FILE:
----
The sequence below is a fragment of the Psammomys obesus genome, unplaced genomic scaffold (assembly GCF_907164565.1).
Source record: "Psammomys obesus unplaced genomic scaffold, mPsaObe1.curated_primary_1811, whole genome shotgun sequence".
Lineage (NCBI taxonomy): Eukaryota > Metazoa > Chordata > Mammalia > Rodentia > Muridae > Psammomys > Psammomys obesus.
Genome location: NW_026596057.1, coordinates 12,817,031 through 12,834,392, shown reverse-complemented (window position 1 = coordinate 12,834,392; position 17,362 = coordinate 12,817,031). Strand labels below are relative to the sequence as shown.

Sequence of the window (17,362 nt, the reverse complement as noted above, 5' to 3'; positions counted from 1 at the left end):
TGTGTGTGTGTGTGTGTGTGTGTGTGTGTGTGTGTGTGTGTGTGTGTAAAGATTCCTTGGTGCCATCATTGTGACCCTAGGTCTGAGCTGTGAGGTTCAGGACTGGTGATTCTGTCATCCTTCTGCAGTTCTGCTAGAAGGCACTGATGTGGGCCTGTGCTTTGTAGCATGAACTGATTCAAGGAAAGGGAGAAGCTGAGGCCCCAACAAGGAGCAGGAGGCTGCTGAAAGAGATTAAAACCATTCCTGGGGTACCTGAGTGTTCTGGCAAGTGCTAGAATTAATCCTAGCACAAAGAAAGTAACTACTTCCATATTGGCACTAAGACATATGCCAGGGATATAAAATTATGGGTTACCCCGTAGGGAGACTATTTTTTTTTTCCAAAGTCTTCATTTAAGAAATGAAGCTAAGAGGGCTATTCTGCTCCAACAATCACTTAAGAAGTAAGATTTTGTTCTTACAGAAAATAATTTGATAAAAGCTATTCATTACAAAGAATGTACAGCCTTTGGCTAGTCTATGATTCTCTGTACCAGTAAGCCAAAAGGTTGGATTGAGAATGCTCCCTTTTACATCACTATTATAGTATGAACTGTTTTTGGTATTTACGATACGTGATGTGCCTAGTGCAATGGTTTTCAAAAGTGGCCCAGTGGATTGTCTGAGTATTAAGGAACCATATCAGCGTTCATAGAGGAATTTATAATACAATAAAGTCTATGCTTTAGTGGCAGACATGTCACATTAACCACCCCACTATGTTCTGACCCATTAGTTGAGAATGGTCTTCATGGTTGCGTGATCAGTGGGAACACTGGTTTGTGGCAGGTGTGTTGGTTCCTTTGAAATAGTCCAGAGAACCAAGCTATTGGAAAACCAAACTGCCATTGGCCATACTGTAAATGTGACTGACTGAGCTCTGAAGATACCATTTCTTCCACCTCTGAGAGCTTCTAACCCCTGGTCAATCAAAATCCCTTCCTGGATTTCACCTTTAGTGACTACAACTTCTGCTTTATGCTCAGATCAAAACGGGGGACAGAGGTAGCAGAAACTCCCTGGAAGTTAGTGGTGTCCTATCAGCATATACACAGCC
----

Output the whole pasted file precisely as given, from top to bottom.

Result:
The sequence below is a fragment of the Psammomys obesus genome, unplaced genomic scaffold (assembly GCF_907164565.1).
Source record: "Psammomys obesus unplaced genomic scaffold, mPsaObe1.curated_primary_1811, whole genome shotgun sequence".
Lineage (NCBI taxonomy): Eukaryota > Metazoa > Chordata > Mammalia > Rodentia > Muridae > Psammomys > Psammomys obesus.
Genome location: NW_026596057.1, coordinates 12,817,031 through 12,834,392, shown reverse-complemented (window position 1 = coordinate 12,834,392; position 17,362 = coordinate 12,817,031). Strand labels below are relative to the sequence as shown.

Sequence of the window (17,362 nt, the reverse complement as noted above, 5' to 3'; positions counted from 1 at the left end):
TGTGTGTGTGTGTGTGTGTGTGTGTGTGTGTGTGTGTGTGTGTGTGTAAAGATTCCTTGGTGCCATCATTGTGACCCTAGGTCTGAGCTGTGAGGTTCAGGACTGGTGATTCTGTCATCCTTCTGCAGTTCTGCTAGAAGGCACTGATGTGGGCCTGTGCTTTGTAGCATGAACTGATTCAAGGAAAGGGAGAAGCTGAGGCCCCAACAAGGAGCAGGAGGCTGCTGAAAGAGATTAAAACCATTCCTGGGGTACCTGAGTGTTCTGGCAAGTGCTAGAATTAATCCTAGCACAAAGAAAGTAACTACTTCCATATTGGCACTAAGACATATGCCAGGGATATAAAATTATGGGTTACCCCGTAGGGAGACTATTTTTTTTTTCCAAAGTCTTCATTTAAGAAATGAAGCTAAGAGGGCTATTCTGCTCCAACAATCACTTAAGAAGTAAGATTTTGTTCTTACAGAAAATAATTTGATAAAAGCTATTCATTACAAAGAATGTACAGCCTTTGGCTAGTCTATGATTCTCTGTACCAGTAAGCCAAAAGGTTGGATTGAGAATGCTCCCTTTTACATCACTATTATAGTATGAACTGTTTTTGGTATTTACGATACGTGATGTGCCTAGTGCAATGGTTTTCAAAAGTGGCCCAGTGGATTGTCTGAGTATTAAGGAACCATATCAGCGTTCATAGAGGAATTTATAATACAATAAAGTCTATGCTTTAGTGGCAGACATGTCACATTAACCACCCCACTATGTTCTGACCCATTAGTTGAGAATGGTCTTCATGGTTGCGTGATCAGTGGGAACACTGGTTTGTGGCAGGTGTGTTGGTTCCTTTGAAATAGTCCAGAGAACCAAGCTATTGGAAAACCAAACTGCCATTGGCCATACTGTAAATGTGACTGACTGAGCTCTGAAGATACCATTTCTTCCACCTCTGAGAGCTTCTAACCCCTGGTCAATCAAAATCCCTTCCTGGATTTCACCTTTAGTGACTACAACTTCTGCTTTATGCTCAGATCAAAACGGGGGACAGAGGTAGCAGAAACTCCCTGGAAGTTAGTGGTGTCCTATCAGCATATACACAGCC